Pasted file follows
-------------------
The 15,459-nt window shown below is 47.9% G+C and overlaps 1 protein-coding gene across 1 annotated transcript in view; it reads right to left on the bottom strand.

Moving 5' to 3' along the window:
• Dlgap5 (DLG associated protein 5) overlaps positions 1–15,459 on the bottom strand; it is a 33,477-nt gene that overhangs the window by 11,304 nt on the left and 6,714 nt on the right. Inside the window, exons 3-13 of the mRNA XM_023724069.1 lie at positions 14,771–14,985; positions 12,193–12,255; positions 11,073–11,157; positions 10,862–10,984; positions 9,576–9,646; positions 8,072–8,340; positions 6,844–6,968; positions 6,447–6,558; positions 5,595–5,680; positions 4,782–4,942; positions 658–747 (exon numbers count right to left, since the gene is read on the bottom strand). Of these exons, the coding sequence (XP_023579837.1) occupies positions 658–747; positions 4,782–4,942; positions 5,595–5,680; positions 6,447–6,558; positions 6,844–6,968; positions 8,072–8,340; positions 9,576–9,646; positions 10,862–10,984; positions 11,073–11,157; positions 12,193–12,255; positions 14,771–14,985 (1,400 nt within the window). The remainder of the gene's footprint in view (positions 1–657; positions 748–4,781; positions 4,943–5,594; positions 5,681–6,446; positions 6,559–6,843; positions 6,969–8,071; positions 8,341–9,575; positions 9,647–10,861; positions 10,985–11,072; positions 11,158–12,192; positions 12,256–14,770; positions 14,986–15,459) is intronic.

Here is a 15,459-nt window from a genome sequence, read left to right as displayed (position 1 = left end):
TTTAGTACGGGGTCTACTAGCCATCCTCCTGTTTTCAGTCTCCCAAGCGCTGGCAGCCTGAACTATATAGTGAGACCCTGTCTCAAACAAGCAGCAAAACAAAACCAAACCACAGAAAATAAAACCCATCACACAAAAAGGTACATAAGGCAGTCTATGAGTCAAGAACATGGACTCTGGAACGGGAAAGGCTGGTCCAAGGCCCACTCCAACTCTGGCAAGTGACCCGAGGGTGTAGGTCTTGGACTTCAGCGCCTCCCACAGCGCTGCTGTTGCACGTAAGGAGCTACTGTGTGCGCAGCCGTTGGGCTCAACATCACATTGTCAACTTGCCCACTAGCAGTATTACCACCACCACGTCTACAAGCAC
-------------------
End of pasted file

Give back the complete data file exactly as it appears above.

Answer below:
The 15,459-nt window shown below is 47.9% G+C and overlaps 1 protein-coding gene across 1 annotated transcript in view; it reads right to left on the bottom strand.

Moving 5' to 3' along the window:
• Dlgap5 (DLG associated protein 5) overlaps positions 1–15,459 on the bottom strand; it is a 33,477-nt gene that overhangs the window by 11,304 nt on the left and 6,714 nt on the right. Inside the window, exons 3-13 of the mRNA XM_023724069.1 lie at positions 14,771–14,985; positions 12,193–12,255; positions 11,073–11,157; positions 10,862–10,984; positions 9,576–9,646; positions 8,072–8,340; positions 6,844–6,968; positions 6,447–6,558; positions 5,595–5,680; positions 4,782–4,942; positions 658–747 (exon numbers count right to left, since the gene is read on the bottom strand). Of these exons, the coding sequence (XP_023579837.1) occupies positions 658–747; positions 4,782–4,942; positions 5,595–5,680; positions 6,447–6,558; positions 6,844–6,968; positions 8,072–8,340; positions 9,576–9,646; positions 10,862–10,984; positions 11,073–11,157; positions 12,193–12,255; positions 14,771–14,985 (1,400 nt within the window). The remainder of the gene's footprint in view (positions 1–657; positions 748–4,781; positions 4,943–5,594; positions 5,681–6,446; positions 6,559–6,843; positions 6,969–8,071; positions 8,341–9,575; positions 9,647–10,861; positions 10,985–11,072; positions 11,158–12,192; positions 12,256–14,770; positions 14,986–15,459) is intronic.

Here is a 15,459-nt window from a genome sequence, read left to right as displayed (position 1 = left end):
TTTAGTACGGGGTCTACTAGCCATCCTCCTGTTTTCAGTCTCCCAAGCGCTGGCAGCCTGAACTATATAGTGAGACCCTGTCTCAAACAAGCAGCAAAACAAAACCAAACCACAGAAAATAAAACCCATCACACAAAAAGGTACATAAGGCAGTCTATGAGTCAAGAACATGGACTCTGGAACGGGAAAGGCTGGTCCAAGGCCCACTCCAACTCTGGCAAGTGACCCGAGGGTGTAGGTCTTGGACTTCAGCGCCTCCCACAGCGCTGCTGTTGCACGTAAGGAGCTACTGTGTGCGCAGCCGTTGGGCTCAACATCACATTGTCAACTTGCCCACTAGCAGTATTACCACCACCACGTCTACAAGCAC